Jammu & Kashmir’s agricultural economy offers immense opportunities and challenges as well.

The state’s food imports – including food grains, meat and poultry are constantly rising. The net sown area is dwindling due to rapid urbanisation and lax implementation of laws. Despite drastic land use change, we are still dithering on introducing Floor Space Index (FSI) for new constructions. Climate change has begun to manifest in dwindled productivity and extinction of certain biological species. The agrarian economy is unable to provide decent job opportunities to our educated young people. We are barely paying attention to the looming climate crisis. As irrigation water becomes scarcer, transition to non-traditional and non-habitat crops has begun.

While significant research happens in developing better-yielding and climate-resistant crops, farmers are mostly clueless about new and improved seed varieties. Input costs in the agriculture sector are becoming exorbitant. The returns, at least in agriculture, are becoming paltry.

Per kanal productivity is not impressive at all. The demand-side situation is not good either. Thanks to World Trade Organisation (WTO) commitments, stiff global competition in agricultural and horticultural products has put J&K’s agricultural products on a tricky wicket. Prices in certain commodities, like saffron, almonds, pecan nuts and berries in India have gone down due to greater imports. This situation has hit the state’s farmers’ profits badly.

All this requires a radically new policy thinking and a bold approach. And that is where the Budget 2018-19 has to make a beginning.

In 2015-16, the primary sector of agriculture yielded Rs 13893 crore, which is 15.89% of the state’s GSDP. However, budgetary allocation to the sector hovers around 1 %. The sector not only requires greater budgetary allocation, it also requires a comprehensive review of the state and centrally-sponsored schemes to asses their value for money and effectiveness.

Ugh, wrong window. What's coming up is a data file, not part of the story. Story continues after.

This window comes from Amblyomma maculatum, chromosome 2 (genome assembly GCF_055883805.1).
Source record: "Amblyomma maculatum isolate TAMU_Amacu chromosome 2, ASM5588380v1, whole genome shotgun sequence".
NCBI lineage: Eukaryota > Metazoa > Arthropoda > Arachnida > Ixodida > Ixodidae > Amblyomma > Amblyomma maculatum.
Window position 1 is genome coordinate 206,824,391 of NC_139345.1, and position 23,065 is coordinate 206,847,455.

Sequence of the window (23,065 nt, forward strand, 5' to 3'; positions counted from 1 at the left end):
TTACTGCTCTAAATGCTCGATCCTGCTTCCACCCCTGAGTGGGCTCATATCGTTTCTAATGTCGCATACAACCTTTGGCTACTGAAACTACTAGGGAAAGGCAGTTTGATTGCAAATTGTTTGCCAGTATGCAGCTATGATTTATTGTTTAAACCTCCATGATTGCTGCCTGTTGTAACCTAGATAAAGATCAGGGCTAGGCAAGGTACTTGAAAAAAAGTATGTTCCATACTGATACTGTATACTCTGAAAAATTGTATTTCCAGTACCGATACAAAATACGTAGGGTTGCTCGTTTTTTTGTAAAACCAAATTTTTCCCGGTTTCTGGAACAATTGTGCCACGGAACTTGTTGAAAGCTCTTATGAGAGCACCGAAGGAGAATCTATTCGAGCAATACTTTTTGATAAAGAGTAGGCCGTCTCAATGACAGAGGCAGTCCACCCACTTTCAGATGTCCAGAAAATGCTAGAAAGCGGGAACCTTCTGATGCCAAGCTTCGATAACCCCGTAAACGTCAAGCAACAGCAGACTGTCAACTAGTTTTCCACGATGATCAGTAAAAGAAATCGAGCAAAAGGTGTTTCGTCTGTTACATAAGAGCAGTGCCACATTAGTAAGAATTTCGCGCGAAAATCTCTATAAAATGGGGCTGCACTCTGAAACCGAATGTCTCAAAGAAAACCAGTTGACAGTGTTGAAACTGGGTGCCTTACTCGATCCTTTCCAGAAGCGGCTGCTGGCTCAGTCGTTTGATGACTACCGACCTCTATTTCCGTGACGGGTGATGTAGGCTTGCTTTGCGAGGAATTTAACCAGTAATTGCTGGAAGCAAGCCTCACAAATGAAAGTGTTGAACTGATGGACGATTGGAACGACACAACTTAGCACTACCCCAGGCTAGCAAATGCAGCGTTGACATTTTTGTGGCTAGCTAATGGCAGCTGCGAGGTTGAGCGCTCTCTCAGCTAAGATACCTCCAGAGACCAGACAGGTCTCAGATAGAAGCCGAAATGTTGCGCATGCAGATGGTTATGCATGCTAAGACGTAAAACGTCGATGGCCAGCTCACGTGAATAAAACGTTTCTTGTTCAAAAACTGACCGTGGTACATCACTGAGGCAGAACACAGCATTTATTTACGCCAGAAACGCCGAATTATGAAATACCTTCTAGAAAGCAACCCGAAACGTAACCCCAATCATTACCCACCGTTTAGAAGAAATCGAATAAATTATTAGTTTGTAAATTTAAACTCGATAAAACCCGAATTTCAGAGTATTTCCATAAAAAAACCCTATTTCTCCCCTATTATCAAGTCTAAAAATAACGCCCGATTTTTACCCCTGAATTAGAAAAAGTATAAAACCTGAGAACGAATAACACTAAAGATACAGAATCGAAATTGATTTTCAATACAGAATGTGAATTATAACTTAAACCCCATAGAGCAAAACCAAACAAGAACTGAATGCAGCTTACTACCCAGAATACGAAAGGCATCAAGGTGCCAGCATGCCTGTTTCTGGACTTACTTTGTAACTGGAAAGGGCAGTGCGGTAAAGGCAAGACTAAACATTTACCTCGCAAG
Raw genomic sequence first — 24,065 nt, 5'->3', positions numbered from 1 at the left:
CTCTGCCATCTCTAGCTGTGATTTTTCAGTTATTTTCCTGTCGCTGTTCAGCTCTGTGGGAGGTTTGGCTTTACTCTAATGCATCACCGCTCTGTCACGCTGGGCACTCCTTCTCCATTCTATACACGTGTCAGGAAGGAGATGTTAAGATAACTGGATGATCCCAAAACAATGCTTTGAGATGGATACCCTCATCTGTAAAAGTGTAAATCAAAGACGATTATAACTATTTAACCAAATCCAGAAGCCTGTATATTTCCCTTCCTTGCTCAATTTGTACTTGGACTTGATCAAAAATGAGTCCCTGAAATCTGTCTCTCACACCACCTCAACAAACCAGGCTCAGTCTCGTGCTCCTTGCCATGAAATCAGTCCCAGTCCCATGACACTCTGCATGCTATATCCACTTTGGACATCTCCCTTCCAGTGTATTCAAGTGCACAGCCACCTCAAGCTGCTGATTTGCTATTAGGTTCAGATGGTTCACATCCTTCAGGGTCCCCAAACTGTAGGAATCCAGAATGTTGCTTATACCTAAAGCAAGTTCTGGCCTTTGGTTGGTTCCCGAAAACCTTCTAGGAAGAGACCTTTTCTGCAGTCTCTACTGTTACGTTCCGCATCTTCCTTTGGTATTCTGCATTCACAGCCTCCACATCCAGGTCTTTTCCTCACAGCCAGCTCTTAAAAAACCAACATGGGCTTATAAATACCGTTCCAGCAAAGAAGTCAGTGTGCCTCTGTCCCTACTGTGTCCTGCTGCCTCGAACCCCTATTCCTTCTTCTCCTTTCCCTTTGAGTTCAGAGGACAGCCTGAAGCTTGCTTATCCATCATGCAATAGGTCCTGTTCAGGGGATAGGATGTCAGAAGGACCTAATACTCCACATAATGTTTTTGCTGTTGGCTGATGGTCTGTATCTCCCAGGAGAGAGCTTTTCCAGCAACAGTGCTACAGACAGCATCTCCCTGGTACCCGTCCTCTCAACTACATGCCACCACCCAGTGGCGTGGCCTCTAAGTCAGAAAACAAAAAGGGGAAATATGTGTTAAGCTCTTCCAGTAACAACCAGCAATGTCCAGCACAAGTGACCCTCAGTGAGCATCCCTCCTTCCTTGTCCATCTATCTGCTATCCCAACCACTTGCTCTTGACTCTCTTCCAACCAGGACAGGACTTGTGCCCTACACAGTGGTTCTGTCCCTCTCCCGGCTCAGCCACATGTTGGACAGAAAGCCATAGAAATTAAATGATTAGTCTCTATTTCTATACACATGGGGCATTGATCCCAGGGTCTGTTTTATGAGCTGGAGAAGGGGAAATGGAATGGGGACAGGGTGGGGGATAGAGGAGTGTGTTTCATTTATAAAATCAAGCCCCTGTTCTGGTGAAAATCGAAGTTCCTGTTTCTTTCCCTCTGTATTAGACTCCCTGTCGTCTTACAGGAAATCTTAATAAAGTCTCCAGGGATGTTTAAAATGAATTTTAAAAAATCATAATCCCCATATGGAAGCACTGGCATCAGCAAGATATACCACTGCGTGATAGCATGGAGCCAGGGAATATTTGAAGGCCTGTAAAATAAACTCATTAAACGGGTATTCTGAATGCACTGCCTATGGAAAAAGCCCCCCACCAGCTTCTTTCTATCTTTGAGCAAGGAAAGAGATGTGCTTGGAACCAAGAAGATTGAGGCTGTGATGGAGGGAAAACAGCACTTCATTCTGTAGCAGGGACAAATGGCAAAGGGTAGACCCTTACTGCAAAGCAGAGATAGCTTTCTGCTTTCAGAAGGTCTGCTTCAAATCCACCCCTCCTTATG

The net area sown of J&K State is only 7% of its total area. Astonishingly, the state’s total irrigated land area is 4.37 lakh hectares, out of which 1.90 lakh hectares fall in Kashmir and 2.47 lakh hectares fall in the Jammu region. As of 2016, the total unirrigated area in the state was 4.68 lakh hectares, out of which Jammu region’s area constituted 3.47 lakh hectares while Kashmir region’s area constituted 1.21 lakh hectares.

The state needs a major action plan for enhancing traditional and non-traditional irrigation systems for greater productivity and climate resistance. The 2018-19 Budget will have to make a bold beginning on that.

Seed quality and management is known to be highly critical in better productivity. For enhancing agricultural productivity on sustainable basis, improving Seed Replacement Rate (SRR) is known to be important. Agriculture has registered a mere 38% SRR of rice in Kashmir valley and 27.09% in Jammu Division. This percentage has to be drastically improved. And the Budget 2018-19 will have to design interventions in supporting that.

As what reflects from the views of experts who spoke exclusively to Ziraat Times on the budget, centrally-sponsored schemes require focused attention as well. Schemes like the Rashtriya Krishi Vikas Yojana (RKVY), National Mission on Saffron, Vegetable initiative for Urban Clusters (VIUC) and National Mission on Protein Supplements (NMPS) are faced with significant underspends. During 2015-16, there was an unspent balance of Rs 464.60 crore against an expenditure of Rs 425.42 crore.

While the Market Intervention Scheme (MIS), rolled out on a pilot basis for Sopore, Shopain and Dachnipora areas through government procurement of certain types of apples, the scheme needs a proper review and replication in other potential areas as well.

As the Budget 2018-19 discussions roll out, Ziraat Times will continue to engage with farmers and other allied interest groups throughout the state in understanding their issues and responses to the budget recommendations. We aim to provide all concerned voices an effective avenue to articulate their views for ensuring that those views are heard in policy making circles.

Understandably, recent budgets have sought to focus on twin objectives of fiscal consolidation and systemic reform. What is equally important is to have our basics right. And reshifting the focus to the agricultural economy is the key to that.

Arjimand Hussain Talib

Editor

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